Gives ex-offenders a fair opportunity to contribute when they’ve served their time
Wilmington, DE – Joined by state legislators and leaders in the criminal justice community at a facility designed to serve ex-offenders, Governor Markell said reforms passed by lawmakers this year signify a new approach to addressing the many challenges related Delaware’s offender population. The new laws, most of which the Governor signed today, will better ensure ex-offenders have a fair opportunity to earn a job when they’re released and improve sentencing policies.
Markell emphasized the fact that Delaware has an incarceration rate higher than the national average in a country with among the highest rates in the world, resulting in prisons that are over capacity. Rather than making communities safer, Delaware has stubbornly high recidivism rates and ex-offenders have faced major obstacles when trying to build productive lives after their sentences end.
“With the help of leaders across our state, we are changing our approach,” said Markell. “That change means that while offenders will still receive a risk assessment when they enter our system, now we know we must also perform a needs assessment that provides a roadmap to their successful reentry. And then we need to offer access to the services to meet those needs.
“It means ensuring offenders serve their time, but also that they have a fair opportunity to get a job and contribute to their families and our state when they’re released. And it means recognizing that our laws can better reflect our belief that every case should be evaluated on an individual basis to determine the appropriate punishment and path forward for each offender.”
After speaking at the Hope Commission’s new Achievement Center, Markell enacted the remainder of the criminal justice agenda he outlined in January’s State of the State address by signing four bills:
Earlier this year, the Governor also signed House Bill 167 into law, forbidding public employers from asking job candidates to check a box on their applications if they have a criminal record because that practice was denying ex-offenders a fair chance to earn an interview.
“The men and women impacted by this legislation and those we serve at the Achievement Center have done their time and we must give them the opportunity to successfully return to our society,” said Hope Commission Executive Director Charles Madden. “We can only fulfill the Wilmington Hope Commission’s goals of improving quality of life and reducing crime and violence if we address the needs of ex-offenders.”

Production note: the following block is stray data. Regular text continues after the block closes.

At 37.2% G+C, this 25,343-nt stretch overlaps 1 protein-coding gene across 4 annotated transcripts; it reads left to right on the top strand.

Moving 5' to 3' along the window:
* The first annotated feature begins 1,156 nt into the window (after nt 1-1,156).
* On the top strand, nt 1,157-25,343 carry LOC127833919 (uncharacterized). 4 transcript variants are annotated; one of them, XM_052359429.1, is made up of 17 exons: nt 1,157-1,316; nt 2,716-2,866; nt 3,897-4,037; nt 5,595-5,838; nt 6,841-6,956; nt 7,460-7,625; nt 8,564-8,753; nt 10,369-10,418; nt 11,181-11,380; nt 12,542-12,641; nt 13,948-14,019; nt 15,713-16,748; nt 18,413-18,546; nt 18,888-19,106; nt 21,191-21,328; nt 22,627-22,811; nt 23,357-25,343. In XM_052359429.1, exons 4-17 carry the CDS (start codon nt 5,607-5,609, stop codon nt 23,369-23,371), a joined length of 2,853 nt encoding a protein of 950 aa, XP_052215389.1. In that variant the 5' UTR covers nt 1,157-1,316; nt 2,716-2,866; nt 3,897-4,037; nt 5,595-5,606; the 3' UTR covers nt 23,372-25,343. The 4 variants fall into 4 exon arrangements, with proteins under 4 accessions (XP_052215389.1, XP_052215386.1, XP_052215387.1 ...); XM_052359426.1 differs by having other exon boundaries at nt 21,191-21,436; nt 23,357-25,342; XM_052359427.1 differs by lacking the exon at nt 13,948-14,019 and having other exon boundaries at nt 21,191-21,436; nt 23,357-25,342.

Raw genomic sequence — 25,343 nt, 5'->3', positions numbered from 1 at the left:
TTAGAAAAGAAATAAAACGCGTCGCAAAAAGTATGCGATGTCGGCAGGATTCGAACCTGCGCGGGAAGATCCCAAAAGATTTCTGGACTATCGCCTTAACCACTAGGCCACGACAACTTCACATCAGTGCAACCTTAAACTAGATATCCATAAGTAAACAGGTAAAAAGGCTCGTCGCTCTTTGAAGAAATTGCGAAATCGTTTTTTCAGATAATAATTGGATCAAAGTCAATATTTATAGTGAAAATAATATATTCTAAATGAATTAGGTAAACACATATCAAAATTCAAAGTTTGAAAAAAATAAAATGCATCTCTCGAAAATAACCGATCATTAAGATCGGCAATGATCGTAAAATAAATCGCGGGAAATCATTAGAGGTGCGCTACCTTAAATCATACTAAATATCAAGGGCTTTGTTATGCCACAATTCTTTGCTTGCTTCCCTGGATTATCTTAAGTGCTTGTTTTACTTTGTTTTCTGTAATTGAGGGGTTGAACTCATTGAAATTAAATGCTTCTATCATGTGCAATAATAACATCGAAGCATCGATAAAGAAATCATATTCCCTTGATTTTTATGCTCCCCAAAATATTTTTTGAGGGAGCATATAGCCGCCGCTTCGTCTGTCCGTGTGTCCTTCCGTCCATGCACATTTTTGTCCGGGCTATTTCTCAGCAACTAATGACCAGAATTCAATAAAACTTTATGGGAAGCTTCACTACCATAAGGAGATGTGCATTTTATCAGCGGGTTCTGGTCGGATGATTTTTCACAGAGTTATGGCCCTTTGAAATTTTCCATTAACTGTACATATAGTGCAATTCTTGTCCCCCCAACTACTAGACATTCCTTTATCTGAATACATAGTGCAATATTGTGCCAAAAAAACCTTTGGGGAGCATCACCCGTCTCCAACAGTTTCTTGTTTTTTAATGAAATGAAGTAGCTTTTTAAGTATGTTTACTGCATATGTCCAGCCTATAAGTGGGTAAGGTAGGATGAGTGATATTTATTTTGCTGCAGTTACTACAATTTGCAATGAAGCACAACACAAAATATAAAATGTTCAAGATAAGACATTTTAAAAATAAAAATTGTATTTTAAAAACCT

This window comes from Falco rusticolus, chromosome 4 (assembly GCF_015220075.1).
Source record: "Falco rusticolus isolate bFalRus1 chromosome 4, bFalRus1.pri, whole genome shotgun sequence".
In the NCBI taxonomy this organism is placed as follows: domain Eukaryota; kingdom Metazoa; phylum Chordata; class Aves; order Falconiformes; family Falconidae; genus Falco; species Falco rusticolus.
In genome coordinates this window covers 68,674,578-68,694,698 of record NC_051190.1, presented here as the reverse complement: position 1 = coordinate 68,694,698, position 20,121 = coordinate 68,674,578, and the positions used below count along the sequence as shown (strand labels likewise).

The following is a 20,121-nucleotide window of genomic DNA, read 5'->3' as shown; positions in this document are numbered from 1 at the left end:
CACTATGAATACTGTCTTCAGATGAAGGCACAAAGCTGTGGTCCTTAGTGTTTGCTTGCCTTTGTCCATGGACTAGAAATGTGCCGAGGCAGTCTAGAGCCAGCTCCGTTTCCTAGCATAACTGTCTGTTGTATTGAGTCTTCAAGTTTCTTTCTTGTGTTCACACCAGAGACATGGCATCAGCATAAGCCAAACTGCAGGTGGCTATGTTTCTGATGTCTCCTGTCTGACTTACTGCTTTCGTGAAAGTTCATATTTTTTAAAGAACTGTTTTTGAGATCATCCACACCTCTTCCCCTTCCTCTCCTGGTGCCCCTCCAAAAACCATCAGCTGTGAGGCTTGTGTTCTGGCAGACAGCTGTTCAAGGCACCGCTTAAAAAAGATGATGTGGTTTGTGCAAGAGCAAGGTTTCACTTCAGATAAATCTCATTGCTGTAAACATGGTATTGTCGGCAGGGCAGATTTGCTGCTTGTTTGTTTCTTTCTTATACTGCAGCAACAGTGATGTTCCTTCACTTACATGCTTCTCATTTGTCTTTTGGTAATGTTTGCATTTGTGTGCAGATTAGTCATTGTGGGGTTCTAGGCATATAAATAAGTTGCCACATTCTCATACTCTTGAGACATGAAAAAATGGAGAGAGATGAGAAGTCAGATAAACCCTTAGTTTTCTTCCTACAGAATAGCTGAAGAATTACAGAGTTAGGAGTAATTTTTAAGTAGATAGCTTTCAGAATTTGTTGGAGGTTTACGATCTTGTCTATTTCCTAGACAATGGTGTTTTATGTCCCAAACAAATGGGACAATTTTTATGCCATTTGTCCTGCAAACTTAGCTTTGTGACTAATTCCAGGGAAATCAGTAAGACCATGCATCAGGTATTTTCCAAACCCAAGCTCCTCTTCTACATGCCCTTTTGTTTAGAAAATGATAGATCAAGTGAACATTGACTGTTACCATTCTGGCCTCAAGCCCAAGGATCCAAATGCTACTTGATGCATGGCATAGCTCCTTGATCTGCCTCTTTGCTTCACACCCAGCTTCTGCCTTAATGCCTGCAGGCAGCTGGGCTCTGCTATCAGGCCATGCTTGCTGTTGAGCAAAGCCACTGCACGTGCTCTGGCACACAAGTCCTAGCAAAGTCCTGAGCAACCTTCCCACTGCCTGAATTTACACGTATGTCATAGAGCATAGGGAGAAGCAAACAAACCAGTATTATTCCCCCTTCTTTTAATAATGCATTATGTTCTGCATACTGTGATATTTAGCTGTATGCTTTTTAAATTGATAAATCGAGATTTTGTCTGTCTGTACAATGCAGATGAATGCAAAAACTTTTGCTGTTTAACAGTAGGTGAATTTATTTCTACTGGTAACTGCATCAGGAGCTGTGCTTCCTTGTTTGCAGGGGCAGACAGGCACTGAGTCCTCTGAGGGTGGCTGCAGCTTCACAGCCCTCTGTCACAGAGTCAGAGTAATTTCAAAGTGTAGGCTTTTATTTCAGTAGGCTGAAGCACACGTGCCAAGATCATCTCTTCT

“Remember, this bill does not eliminate the requirement that sentences for a range of our most serious crimes are to be served consecutively,” said Senate Majority Whip Margaret Rose Henry, D-Wilmington East, who was the lead Senate sponsor of HB-312. “But, in other cases, it gives our nationally respected judges the ability to weigh all the facts and then decide whether consecutive or concurrent sentence best fit the crimes.”
“It is a shame that Delaware is the last state to take this action, but it still is an important one,” said Rep. Stephanie T. Bolden, D-Wilmington East. “By giving our excellent judges discretion, they can weigh each defendant’s situation and make the best decision for them and for justice. Our judges are on the bench for a reason, and this bill will allow them to do their job more effectively.”
“If someone is arrested for and found guilty of driving under the influence, they should bear the burden of losing driving privileges,” said Sen. Bryan Townsend, D-Newark-Bear, who was the lead sponsor of SB 217 and SJR 9. “But, it’s another step entirely to take away someone’s right to drive, and thus to diminish their opportunities to earn a living, when a drug conviction had nothing to do with operation of an automobile. I thank Governor Markell for his support, and I am proud to sponsor legislation that moves Delaware in the direction of drug laws that both deter drug activity and also minimize the number of people likely to become stuck in the criminal justice system.”
“We want people who are imprisoned to gain useful job skills that will allow them to become productive members of society once they are released, but we are blocking them from obtaining a job with the same department that helped train them,” said Rep. James “J.J.” Johnson, D-New Castle, who sponsored House Bills 167 and 264 and also chairs the House Correction Committee. “To me, it makes perfect sense that the Department of Correction would have the best idea of who they should hire. I’m proud that so many of my colleagues supported House Bill 264 and Governor Markell is signing it into law. I think we will see a positive effect from this new law over time.”
“All four of these bills improve how we deal with people who have stumbled. The question we must ask ourselves is do we, as a state, wish to kick someone who has stumbled, or do we wish to provide a hand upward?” said Rep. Paul Baumbach, D-Newark, a co-sponsor of all four measures. “SB 217 removes the automatic loss of a driver’s license from those convicted of any drug offense, while SJR 9 calls for Delaware to make this case to the federal government. The decades-old War on Drugs has been a fiasco, culturally and financially. Many aspects of it weaken our society, dooming so many people to an inescapable second-class existence. These bills, along with providing needed discretion to our judges, take several bold steps forward in reducing our incarceration culture and providing that hand upward.”
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